"How Braille Literacy Has Changed My Life"
Ms.Kylie Forth (18) Western Australia
I stood,swaying with the motion of the Lee Win sailing ship,balanced on the ship's high main mast 33 metres above the far-away deck.Having successfully scaled the mast with no eyes and one leg,I reached out to read the inspirational inscription placed on the masthead to reward the successful climber.I had no need for the eyes of the other climber to impart this message to me.I could read it myself as it was in Braille.As I read the message unaided,I saw this achievement as a culmination of my successes,which would not have been possible without the ingenious script used by vision impaired people,Louis Braille's remarkable invention: Braille.
Having lost my eyes to cancer by the age of three,I had no recollection of sight and I calmly arrived at primary school,unaware that I was to learn to write with a different code to my peers.Learning Braille with the ease of a six-year-old I soon overtook my teacher,who was also learning Braille as she taught me.Before long,when she was transcribing my schoolwork she would consult me in the correct transcription of a word as I was a quicker reference than her book.As I became a fluent Braille reader,the world of the written word expanded before me.No longer was I dependent on others to read me the stories that all children love.I was able to devour as many books as I could lay my hands on.In fact,I was so enthralled by the books I could now access that I read almost every book in the nearest Braille library.Thanks to Louis Braille,I did not have to ration my books as he did,so that I did not read them too quickly.My library seemed limitless.
To be literate is to be empowered with independence.Any person who is unable to read or write relies completely on others to perform such minor tasks as reading food labels and writing telephone numbers.Without any means of written communication,people are severely restricted in their career opportunities as almost every occupation relies on some form of the written word.Visually impaired people are no exception to this rule.For those who lose their sight after learning to read and write,the only difficulty is finding a form of writing that they can access.They have already learnt the fundamentals of reading.Children who are visually impaired from an early age,however,rely heavily on Braille for their education.Without the use of this highly accessible,tactile written code,many visually impaired students would find it difficult to learn the basic rules of spelling and grammar.Without the ability to read texts by themselves,these students would not be able to gain the same literary skills as their peers.These students are well prepared to enter the literate workforce on an equal footing to those who regularly use print.The medium may be different,but the result is the same.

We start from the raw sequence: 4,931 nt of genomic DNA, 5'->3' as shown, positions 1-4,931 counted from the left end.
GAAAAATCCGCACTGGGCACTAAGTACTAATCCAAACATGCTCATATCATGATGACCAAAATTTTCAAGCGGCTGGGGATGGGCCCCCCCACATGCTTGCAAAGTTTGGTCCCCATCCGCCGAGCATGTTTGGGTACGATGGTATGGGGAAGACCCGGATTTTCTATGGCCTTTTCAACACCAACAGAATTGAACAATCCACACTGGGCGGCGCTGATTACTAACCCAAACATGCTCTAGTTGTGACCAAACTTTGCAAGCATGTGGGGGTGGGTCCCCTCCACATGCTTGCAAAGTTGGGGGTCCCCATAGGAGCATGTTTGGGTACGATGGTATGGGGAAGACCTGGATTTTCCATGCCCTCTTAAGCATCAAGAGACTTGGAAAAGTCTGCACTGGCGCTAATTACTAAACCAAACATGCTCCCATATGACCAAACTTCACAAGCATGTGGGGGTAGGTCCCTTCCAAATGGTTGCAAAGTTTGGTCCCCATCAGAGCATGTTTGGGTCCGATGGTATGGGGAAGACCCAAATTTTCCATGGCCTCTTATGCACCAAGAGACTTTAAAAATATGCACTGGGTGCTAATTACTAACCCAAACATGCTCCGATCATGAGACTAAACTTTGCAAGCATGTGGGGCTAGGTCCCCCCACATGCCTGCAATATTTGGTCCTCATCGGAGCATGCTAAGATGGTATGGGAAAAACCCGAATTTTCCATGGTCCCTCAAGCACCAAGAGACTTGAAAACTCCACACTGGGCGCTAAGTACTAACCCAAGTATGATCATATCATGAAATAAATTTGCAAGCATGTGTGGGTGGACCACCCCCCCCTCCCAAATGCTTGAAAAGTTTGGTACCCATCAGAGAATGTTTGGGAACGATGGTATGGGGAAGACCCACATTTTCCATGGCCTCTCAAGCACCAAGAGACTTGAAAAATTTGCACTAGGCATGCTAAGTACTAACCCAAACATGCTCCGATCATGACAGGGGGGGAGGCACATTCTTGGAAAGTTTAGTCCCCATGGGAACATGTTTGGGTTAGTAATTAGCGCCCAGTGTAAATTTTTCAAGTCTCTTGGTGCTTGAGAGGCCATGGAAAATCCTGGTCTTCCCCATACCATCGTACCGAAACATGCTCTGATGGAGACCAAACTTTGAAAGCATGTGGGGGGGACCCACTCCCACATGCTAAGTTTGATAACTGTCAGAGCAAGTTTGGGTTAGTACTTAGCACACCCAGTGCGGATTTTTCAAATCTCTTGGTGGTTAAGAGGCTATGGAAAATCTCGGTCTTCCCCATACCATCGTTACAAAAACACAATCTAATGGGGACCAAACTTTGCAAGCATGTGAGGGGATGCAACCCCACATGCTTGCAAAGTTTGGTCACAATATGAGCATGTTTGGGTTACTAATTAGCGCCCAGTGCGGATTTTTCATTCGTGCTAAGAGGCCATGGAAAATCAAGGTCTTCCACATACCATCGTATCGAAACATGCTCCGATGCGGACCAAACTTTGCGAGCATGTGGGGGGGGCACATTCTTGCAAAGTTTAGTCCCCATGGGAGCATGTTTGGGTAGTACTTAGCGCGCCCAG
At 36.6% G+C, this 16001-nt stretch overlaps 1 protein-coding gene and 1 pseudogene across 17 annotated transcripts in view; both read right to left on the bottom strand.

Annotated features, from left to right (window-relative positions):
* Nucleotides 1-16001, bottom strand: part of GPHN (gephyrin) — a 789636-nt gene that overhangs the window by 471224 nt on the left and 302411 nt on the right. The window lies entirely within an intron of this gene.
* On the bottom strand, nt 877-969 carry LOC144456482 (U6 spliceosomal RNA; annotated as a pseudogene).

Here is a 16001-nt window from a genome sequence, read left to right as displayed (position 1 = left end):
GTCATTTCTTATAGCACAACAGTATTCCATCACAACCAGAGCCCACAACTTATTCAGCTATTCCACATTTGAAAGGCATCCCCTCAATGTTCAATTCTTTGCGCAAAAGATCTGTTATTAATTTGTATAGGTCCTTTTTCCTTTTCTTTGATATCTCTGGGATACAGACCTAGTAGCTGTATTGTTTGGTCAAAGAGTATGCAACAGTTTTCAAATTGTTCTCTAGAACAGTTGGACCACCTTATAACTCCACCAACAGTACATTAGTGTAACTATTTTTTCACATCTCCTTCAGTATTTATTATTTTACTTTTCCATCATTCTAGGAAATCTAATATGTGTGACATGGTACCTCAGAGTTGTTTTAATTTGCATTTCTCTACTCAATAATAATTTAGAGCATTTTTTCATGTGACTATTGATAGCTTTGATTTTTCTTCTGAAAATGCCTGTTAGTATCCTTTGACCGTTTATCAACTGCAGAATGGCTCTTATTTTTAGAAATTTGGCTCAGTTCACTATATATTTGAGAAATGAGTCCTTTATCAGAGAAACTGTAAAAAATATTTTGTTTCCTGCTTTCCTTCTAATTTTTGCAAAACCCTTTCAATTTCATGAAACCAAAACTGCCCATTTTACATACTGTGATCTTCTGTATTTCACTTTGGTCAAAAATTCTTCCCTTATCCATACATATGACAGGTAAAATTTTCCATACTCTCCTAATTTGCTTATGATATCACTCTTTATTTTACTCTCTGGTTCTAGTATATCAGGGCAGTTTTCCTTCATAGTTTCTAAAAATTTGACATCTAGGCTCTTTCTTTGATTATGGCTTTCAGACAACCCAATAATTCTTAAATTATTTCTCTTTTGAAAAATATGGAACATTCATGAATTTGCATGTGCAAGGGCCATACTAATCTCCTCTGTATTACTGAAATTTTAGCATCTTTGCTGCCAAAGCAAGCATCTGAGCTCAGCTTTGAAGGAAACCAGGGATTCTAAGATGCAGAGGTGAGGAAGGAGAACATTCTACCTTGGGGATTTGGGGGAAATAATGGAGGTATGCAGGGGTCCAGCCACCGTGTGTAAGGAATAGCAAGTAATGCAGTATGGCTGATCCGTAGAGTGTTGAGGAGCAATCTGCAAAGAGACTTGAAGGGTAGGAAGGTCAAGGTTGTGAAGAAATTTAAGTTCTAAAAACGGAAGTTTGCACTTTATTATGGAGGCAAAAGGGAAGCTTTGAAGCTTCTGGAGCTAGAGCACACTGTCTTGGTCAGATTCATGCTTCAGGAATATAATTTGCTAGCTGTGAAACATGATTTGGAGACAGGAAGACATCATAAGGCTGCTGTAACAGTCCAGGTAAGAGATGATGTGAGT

My Braille literacy has provided me with the opportunity to complete Year 12 and to sit all of the necessary exams as an equal participant.Throughout my school career I have read from the same textbooks,notes and novels as my fellow students.I have not had to rely on friends to read these texts to me,which is often inconvenient as we have different schedules.I am able to pick up and put down any of these texts on a whim without the necessity of troubling others.I can therefore pursue the perfectly normal,often erratic routines of any student,studying to the small hours of the morning or not at all.I am just an ordinary,everyday student,but the only difference is,I can read in the dark.
My academic achievements,made possible with the use of Braille,have enabled me to move on to university.Unlike visually impaired people in earlier,I have as many career opportunities as sighted people.I am not restricted to repetitive physical labour as I have the ability to read and write,albeit slightly differently to other people.This has enabled me to pursue my dream of a stimulating career in Clinical Psychology.My extensive knowledge of Braille has also allowed me to teach others this precious gift of written communication so that they too may benefit from the advantages of literacy.We are fortunate to live in a world where Braille is accepted and acknowledged as the visually impaired people's written word and is freely taught to those who are willing to learn.
Braille has opened all of the doors which were closed to me when cancer stole my sight as a three-year-old.From the top of the Lee Win's mast to the classroom,I am equal to my peers because I am as fluent a reader as any sighted person.The incredible advances that the advent of Braille have initiated are remarkable in that they enable visually impaired people to participate fully in our lives and to reap the rewards which go hand-in-hand with literacy.No longer are our minds confined due to a lack of written communication; we are empowered with our own form of writing and the opportunity for education and mental expansion.Braille literacy has changed my life because it has returned to me the opportunities that I lost with my sight.I treasure this gift of written communication as it allows me to express myself adequately and participate equally in a sighted world.
Affiliated Organization: Blind Citizens Australia
Career: Currently studying Clinical Psychology at university